updated 07:55 am EDT, Wed April 28, 2010
MS complicates Apple HTC lawsuit with patents
Microsoft today tried to cast doubt on Android today by claiming that the OS infringes on some of its patents. It argued that Google's platform uses Microsoft technology for both the user interface and the core architecture. Multiple phone manufacturers, starting with HTC, have allegedly been violating those patents simply by using Android on their phones.
As a result of the claims, Microsoft said that it has already struck a one-way licensing agreement with HTC that will see it pay royalties to Microsoft in exchange for the continued ability to ship phones using Android. The terms of the deal weren't discussed.
HTC is already one of Microsoft's better customers and regularly licenses Windows Mobile, although it lately has been shifting most of its attention towards Android phones given their higher popularity.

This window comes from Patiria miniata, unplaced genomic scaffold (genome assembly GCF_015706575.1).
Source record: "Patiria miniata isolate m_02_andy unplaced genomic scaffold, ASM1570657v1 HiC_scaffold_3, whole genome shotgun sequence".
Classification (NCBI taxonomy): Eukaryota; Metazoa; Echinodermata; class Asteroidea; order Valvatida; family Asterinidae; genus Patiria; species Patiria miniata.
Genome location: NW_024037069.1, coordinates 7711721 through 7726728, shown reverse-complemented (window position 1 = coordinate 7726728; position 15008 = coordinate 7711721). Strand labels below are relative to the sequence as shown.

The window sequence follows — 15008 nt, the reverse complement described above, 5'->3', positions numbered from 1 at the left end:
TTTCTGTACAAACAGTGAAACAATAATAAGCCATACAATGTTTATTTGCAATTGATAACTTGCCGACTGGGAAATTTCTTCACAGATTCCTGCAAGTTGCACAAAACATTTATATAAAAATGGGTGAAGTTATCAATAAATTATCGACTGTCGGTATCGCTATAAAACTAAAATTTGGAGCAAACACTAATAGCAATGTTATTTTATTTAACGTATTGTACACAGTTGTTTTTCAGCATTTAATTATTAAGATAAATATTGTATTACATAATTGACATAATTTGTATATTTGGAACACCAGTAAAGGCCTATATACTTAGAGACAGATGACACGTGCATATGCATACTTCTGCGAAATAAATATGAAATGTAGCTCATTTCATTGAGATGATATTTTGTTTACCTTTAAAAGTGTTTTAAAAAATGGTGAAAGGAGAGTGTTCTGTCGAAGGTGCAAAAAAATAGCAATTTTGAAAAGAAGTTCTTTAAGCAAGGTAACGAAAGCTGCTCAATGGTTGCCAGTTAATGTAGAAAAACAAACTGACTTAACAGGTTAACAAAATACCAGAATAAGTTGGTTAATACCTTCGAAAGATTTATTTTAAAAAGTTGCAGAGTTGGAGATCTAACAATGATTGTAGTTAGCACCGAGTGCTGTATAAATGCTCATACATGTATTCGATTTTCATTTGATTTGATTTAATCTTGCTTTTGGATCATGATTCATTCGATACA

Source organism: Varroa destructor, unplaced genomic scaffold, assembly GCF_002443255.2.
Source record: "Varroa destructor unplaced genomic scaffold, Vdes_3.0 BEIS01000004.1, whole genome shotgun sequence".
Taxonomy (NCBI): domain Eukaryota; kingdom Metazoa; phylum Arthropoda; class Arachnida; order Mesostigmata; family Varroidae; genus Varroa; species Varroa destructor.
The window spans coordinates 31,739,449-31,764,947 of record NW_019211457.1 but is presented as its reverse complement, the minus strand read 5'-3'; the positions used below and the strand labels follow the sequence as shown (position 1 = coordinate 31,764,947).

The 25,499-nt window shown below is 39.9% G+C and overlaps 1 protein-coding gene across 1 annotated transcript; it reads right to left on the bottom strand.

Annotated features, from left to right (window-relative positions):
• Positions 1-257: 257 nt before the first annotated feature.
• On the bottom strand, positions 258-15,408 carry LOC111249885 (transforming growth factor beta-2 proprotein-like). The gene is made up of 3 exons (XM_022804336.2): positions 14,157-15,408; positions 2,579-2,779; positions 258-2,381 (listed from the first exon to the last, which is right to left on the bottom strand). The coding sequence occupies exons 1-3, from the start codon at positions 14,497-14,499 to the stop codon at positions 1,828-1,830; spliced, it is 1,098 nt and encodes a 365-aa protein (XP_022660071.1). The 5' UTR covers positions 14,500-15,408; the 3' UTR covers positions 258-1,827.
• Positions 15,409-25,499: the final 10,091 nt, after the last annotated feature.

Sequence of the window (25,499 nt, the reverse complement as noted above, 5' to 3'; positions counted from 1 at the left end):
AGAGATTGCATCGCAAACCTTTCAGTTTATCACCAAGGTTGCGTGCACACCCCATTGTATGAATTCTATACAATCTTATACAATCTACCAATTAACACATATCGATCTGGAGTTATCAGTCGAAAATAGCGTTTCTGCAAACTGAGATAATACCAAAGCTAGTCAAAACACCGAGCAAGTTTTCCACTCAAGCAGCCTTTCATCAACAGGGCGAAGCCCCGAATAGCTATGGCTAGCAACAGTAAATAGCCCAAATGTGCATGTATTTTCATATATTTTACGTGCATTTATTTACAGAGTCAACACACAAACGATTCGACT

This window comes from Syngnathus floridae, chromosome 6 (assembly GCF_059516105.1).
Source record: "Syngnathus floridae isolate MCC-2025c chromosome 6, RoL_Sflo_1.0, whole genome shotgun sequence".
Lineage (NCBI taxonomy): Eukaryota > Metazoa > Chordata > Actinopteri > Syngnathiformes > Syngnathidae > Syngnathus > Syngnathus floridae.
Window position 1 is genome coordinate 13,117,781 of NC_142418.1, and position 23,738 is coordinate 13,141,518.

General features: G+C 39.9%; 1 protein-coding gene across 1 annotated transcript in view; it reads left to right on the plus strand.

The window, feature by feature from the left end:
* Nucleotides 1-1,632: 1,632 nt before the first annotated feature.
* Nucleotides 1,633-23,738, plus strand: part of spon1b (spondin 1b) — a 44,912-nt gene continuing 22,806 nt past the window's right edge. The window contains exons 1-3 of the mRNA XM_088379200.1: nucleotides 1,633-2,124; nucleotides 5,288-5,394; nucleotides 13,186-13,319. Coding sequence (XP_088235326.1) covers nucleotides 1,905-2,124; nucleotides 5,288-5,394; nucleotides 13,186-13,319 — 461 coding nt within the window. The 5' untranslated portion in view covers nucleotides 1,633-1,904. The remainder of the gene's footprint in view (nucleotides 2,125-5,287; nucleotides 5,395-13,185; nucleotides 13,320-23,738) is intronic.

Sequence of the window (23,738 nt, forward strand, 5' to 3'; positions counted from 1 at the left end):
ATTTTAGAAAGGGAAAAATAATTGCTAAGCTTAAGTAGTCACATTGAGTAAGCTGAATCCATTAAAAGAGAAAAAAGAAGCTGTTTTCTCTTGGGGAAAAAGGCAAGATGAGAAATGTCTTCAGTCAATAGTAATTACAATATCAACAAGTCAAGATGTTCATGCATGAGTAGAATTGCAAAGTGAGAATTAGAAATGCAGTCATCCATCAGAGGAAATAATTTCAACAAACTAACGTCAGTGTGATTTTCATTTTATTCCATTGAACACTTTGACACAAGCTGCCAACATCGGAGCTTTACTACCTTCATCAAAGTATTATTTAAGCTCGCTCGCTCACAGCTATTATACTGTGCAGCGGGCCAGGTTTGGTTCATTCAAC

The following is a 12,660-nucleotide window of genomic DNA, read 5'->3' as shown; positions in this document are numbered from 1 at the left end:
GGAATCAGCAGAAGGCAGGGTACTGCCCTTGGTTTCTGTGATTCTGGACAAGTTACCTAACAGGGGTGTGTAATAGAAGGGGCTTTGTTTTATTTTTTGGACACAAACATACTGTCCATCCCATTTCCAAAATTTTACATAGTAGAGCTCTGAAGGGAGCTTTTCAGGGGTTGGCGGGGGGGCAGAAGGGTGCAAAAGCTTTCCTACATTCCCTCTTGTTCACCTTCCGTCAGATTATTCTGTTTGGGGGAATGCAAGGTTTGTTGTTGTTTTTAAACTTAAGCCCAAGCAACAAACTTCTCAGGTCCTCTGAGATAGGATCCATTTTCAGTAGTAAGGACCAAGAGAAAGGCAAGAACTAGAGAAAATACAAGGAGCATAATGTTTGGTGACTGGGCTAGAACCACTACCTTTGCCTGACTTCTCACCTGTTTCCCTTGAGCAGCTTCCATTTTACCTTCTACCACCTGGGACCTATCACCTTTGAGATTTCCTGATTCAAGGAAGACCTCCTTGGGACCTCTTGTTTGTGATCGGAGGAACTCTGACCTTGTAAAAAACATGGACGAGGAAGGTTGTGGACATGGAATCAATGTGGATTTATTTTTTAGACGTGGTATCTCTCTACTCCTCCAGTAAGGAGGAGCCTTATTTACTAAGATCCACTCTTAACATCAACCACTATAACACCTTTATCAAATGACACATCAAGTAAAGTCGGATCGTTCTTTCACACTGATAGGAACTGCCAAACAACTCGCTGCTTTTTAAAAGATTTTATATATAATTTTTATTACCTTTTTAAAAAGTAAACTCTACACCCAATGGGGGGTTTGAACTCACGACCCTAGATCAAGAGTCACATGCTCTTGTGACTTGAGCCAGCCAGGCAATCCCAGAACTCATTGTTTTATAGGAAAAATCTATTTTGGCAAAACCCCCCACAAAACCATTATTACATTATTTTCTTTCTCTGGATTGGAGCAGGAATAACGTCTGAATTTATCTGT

The move is typical for Microsoft, which has often tried to deter the use of Linux-based software by claiming patent ownership. It has notably never sued directly for infringement but has instead counted on licensing agreements that let it profit even when customers switch away from Windows. A deal with Novell is the most notable example, but several other Linux distributors have also made such agreements.
Any agreement potentially complicates Apple's lawsuit against HTC but may not necessarily be tailored with this in mind. Depending on the level of overlap, HTC may lean on one or more of the patents as examples of how it may not necessarily violate Apple's patents. More likely, however, is Microsoft hoping to thwart its current main rival Google by increasing the costs of using Android or raising the possibility of lawsuits if manufacturers refuse to abide by Microsoft's interpretation of the patents.
Google hasn't commented on the lawsuit.